The new Camry Hybrid being launched next week will be closely followed on to the showroom floors by a facelifted Prius and a Yaris-sized Prius C at the end of March.
In the second half of this year, Toyota will add a Prius v wagon. Toyota sales and marketing director Matthew Callachor says they are expanding their range of hybrids. "By the middle of this year, we will be offering hybrids priced from around the mid-$20,000s all the way to the mid-$50,000s," he says.
"Greater affordability, familiarity and sales will help us achieve real market acceptance. "At the moment, hybrids are bought mainly by innovators and early adopters. They are turned on by technology, fuel and the environment."
He says most of these innovators and early adopters are aged under 35 as they have a better understanding of hybrid technology. "They are more likely to believe it is worth paying a premium for hybrid," he says.
"They are more likely to trust hybrid technology and they certainly understand that hybrids are better for the environment than diesel cars."
Callachor says the novelty of hybrids had worn off now that the company had sold more than 3.5m hybrids worldwide.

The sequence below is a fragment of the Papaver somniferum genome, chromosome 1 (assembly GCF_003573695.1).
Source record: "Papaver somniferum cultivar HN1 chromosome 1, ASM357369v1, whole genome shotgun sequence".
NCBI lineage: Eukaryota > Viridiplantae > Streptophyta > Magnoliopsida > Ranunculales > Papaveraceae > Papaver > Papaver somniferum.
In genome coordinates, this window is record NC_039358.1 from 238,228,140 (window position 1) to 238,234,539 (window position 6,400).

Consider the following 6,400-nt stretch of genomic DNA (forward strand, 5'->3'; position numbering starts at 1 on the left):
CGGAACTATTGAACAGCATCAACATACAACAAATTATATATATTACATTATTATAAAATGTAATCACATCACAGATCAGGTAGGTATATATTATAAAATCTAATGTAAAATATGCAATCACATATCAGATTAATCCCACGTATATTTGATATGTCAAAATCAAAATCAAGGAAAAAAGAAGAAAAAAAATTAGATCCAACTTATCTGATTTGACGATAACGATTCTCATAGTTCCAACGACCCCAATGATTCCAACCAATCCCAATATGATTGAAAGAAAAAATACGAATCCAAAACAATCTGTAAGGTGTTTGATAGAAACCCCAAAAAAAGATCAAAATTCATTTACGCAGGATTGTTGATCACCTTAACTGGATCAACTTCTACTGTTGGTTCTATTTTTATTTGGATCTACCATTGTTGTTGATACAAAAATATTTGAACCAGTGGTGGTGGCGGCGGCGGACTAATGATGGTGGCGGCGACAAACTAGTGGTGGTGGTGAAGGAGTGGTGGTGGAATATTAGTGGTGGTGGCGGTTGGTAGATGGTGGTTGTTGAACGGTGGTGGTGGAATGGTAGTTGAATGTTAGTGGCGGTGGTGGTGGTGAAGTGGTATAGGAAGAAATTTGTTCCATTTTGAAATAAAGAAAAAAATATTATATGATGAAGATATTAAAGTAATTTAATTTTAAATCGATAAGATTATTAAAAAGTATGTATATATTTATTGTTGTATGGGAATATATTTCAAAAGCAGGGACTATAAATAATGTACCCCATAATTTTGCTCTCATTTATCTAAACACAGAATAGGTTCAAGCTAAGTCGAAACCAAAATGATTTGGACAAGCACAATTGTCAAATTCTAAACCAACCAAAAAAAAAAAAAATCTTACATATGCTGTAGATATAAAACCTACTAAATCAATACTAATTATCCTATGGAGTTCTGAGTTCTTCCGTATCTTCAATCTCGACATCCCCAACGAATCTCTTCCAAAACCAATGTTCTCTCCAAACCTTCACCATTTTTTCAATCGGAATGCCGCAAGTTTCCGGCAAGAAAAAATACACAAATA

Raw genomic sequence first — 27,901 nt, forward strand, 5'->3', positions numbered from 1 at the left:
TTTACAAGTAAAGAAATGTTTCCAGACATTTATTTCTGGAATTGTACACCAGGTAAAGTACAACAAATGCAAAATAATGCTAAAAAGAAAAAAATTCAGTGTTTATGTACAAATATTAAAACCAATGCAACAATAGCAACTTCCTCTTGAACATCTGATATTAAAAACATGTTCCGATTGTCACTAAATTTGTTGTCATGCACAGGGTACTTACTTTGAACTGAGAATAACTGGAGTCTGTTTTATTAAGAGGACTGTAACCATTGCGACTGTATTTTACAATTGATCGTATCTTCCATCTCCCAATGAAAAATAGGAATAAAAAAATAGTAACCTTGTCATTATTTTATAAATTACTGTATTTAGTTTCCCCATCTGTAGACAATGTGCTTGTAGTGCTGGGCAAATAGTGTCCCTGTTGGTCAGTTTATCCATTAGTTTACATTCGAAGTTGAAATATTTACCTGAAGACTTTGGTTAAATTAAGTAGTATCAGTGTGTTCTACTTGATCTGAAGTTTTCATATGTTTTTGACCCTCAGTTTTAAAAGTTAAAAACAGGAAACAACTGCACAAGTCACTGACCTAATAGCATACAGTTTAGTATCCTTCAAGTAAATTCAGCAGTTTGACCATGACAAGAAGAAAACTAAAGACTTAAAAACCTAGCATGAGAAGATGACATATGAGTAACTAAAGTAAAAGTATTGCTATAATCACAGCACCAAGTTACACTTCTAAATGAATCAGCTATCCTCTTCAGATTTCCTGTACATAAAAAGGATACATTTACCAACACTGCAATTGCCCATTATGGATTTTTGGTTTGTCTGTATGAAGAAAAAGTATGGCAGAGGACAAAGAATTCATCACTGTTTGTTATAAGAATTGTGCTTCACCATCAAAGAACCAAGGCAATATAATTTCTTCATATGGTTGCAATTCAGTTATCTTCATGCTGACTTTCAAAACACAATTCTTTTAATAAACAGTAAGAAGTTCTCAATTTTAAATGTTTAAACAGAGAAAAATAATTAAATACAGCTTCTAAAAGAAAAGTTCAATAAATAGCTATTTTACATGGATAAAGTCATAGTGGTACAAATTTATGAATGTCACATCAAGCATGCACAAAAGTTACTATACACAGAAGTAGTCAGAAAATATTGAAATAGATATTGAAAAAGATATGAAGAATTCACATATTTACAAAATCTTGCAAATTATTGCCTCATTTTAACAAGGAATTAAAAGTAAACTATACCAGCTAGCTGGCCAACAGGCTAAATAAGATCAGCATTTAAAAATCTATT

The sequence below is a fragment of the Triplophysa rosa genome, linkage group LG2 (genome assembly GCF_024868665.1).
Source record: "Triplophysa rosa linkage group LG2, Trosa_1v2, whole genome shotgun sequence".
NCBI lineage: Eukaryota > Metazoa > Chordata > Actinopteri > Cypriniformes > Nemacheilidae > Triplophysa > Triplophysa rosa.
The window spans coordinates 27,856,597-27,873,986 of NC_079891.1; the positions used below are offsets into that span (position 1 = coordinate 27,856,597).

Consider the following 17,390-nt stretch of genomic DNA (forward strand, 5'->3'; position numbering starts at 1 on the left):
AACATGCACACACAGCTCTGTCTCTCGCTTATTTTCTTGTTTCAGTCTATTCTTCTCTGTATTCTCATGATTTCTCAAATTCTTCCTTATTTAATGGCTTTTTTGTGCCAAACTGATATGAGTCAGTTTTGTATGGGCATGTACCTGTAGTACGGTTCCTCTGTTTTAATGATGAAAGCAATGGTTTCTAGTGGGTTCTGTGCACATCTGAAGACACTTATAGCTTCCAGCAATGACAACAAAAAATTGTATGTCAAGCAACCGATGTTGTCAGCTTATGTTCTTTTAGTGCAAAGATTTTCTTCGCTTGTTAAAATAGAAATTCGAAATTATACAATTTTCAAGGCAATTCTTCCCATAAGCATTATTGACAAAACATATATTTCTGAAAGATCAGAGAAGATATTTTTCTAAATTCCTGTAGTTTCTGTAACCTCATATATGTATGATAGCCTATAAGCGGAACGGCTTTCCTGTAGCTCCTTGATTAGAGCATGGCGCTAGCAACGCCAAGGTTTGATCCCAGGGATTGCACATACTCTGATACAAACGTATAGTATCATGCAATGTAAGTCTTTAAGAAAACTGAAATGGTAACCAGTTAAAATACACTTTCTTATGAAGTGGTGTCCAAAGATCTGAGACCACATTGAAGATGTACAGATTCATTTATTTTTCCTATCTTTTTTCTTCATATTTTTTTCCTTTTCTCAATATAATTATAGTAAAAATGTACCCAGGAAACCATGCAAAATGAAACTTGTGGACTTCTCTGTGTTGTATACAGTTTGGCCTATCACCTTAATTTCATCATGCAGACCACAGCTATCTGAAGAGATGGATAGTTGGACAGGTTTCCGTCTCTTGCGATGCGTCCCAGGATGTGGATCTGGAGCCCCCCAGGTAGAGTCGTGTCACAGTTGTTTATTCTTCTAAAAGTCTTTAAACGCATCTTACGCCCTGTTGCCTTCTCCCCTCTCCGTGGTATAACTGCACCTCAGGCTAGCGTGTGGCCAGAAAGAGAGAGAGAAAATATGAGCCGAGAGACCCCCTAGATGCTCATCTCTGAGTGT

"And many of the world's major manufacturers, including Holden, are promising hybrids," he says. "We welcome that development.
"From the earliest days, Toyota has actively encouraged all carmakers to embrace hybrid technology - and we have licensed our technology to several other companies."
Callachor says Toyota is also introducing its hybrids to motorsport with a return to Le Mans this year with a pair of new hybrid race cars and the first hybrid vehicles to enter the FIA World Endurance Championship.
"Motorsport improves the breed and our target this year is to demonstrate the performance level of these cars, and particularly the hybrid powertrain."